Before The Fix, Scarface had already established himself as a remarkable street narrator and storytelling genius. His chronicles on the Geto Boys’ work and on albums like The Diary were unflinchingly vivid and incredibly raw. Scarface rhymed about what he knew, but he never glorified, nor did he pull any punches.
The Fix sees Scarface adopting a ghetto wise-man persona, providing the listeners with bleak, street wisdom and sober commentary.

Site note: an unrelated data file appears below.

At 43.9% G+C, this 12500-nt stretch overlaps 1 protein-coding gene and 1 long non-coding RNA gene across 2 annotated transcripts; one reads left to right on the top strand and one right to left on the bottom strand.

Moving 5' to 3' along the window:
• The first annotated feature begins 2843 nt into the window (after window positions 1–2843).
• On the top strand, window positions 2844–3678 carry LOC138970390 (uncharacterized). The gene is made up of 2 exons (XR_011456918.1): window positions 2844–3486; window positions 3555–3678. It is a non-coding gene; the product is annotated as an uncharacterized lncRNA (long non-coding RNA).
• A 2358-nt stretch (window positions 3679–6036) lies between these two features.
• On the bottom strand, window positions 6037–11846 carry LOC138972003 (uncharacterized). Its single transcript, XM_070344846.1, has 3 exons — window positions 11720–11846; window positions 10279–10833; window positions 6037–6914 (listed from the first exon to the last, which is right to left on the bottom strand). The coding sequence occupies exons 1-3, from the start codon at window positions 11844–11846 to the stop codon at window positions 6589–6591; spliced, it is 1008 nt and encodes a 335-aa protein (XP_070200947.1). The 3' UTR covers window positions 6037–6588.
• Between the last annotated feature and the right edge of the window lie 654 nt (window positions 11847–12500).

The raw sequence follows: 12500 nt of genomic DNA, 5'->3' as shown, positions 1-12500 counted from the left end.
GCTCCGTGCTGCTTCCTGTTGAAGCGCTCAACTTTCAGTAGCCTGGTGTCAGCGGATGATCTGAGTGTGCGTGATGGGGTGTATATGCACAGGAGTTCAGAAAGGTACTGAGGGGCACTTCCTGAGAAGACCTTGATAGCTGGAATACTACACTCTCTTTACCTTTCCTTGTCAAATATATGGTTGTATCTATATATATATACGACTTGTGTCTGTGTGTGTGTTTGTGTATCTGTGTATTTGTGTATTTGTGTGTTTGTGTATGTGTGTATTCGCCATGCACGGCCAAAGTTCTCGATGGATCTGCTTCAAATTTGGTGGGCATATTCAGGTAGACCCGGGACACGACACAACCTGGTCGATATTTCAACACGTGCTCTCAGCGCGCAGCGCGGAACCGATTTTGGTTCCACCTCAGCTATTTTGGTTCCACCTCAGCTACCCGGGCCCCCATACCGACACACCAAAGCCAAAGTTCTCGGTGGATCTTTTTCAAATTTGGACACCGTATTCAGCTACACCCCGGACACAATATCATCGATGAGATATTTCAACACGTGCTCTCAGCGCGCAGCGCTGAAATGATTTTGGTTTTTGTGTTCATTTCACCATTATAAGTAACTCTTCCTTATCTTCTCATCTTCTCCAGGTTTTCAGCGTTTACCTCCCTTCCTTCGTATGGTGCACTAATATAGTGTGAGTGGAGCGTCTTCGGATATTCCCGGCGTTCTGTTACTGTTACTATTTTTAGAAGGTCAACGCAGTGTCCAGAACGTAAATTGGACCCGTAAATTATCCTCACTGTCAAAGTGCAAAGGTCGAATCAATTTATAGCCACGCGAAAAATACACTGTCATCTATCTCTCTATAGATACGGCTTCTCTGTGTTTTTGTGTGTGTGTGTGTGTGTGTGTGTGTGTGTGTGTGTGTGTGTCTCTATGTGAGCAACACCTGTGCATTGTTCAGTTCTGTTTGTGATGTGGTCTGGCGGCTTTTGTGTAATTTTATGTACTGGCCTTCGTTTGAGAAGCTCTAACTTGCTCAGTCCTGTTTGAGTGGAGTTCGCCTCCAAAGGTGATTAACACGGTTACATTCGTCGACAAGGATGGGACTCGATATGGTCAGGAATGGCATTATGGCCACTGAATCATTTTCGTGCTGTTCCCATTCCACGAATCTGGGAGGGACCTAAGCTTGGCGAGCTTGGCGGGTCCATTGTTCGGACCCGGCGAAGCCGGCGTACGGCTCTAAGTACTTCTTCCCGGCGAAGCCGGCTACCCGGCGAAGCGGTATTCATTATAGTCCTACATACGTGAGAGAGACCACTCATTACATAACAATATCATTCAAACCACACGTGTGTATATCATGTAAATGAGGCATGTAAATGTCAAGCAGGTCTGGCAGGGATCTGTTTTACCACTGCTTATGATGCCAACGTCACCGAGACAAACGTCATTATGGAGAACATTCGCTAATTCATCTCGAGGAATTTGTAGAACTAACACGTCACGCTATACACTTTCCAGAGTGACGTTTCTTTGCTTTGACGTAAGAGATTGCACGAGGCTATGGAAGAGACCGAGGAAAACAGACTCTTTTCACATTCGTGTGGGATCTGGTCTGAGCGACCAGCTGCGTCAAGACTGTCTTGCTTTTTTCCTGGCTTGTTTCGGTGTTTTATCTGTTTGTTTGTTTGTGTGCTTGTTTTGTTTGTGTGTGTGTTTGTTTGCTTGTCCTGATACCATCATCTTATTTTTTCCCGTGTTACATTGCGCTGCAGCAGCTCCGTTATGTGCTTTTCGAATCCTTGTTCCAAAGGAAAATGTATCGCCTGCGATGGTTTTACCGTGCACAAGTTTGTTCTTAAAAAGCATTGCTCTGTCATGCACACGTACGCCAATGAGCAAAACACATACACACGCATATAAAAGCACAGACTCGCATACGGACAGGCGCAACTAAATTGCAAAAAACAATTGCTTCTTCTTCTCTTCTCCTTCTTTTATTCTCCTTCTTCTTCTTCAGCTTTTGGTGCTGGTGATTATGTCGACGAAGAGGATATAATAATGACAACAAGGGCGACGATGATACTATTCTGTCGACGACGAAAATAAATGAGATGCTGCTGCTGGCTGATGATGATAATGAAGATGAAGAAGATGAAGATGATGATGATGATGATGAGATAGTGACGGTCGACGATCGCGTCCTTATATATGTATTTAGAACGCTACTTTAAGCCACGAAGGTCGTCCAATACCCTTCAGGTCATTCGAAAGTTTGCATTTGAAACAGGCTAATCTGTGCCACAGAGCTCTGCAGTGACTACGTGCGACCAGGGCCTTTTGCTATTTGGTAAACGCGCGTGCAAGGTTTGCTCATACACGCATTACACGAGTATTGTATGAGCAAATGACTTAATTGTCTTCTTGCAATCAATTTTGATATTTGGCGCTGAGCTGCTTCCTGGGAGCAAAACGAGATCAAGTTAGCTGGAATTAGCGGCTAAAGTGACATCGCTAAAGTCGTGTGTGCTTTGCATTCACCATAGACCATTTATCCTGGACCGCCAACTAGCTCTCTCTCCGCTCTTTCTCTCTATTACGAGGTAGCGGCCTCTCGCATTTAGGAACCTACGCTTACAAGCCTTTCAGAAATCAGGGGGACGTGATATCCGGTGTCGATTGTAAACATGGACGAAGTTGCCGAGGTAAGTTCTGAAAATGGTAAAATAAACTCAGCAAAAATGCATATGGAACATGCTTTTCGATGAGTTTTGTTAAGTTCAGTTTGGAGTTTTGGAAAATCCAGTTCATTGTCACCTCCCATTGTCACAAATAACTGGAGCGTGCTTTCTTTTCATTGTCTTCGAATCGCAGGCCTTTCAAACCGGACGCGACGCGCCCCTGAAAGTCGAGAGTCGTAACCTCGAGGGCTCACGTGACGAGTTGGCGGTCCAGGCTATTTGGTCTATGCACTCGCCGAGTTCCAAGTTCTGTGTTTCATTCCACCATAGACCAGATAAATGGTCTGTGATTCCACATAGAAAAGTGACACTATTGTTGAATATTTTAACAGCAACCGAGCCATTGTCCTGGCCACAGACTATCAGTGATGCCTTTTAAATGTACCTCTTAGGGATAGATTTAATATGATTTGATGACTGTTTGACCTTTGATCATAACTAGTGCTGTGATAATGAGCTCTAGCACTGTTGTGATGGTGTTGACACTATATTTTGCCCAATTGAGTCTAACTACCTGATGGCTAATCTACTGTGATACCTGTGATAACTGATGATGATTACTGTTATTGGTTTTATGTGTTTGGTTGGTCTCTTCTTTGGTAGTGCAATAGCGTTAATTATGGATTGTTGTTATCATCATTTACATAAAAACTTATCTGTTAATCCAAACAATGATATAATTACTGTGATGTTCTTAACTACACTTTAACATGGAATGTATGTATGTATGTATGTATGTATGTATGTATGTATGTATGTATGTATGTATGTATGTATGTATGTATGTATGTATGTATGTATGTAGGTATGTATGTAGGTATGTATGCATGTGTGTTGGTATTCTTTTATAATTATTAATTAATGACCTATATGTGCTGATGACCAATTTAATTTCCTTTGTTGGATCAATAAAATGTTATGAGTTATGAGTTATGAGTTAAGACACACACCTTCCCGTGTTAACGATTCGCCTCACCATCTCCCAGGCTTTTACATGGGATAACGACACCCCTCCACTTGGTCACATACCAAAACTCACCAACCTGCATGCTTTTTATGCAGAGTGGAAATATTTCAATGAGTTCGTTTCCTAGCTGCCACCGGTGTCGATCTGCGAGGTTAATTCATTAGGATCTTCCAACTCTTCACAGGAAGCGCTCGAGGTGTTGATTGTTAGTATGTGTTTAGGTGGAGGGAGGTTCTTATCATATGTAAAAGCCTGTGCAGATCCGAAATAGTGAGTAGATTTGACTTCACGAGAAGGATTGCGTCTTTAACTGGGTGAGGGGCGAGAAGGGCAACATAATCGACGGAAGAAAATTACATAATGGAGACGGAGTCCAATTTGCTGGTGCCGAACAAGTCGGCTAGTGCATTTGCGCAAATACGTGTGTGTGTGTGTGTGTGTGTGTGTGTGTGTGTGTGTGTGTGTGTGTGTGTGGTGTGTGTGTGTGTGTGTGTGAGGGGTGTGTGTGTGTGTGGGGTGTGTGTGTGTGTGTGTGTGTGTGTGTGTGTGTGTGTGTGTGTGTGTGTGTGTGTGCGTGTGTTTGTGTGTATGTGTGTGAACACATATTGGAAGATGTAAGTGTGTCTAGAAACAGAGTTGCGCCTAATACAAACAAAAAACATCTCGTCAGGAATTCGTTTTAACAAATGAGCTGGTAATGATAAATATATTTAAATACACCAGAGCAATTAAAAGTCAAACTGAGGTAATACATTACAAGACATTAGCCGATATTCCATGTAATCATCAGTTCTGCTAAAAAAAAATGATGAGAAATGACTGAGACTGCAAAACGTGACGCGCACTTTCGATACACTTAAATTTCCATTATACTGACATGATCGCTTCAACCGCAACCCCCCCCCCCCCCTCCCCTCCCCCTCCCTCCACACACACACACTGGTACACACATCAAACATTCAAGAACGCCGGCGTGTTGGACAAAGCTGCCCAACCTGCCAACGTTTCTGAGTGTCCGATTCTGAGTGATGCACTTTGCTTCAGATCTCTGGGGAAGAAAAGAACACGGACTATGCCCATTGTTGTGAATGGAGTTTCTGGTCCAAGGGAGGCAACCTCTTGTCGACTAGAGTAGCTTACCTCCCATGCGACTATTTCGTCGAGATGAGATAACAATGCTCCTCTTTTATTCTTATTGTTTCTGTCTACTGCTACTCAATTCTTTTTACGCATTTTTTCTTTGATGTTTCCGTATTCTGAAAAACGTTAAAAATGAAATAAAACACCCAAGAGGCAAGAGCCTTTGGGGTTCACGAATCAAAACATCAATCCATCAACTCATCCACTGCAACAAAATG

There may not be anything that matches the poetic intensity of “I Seen a Man Die” but tracks like “In Cold Blood” highlight his knack for powerful storytelling.
It’s more Scarface harking back and contemplating rather than living in the moment. It also helps that he’s backed by some of the best production of his career; swaying from the bluesy nostalgia of “On My Block,” steady soul rhythms of “Guess Who’s Back,” chilling acoustic menace of “Safe” and the rough funk of N.W.A.-sampling “I Ain’t the One.”
Roping in a couple of Roc Boys, Nas and Faith Evans, The Fix is still old-school Scarface, but this time, with a touch of slick, modern creativity.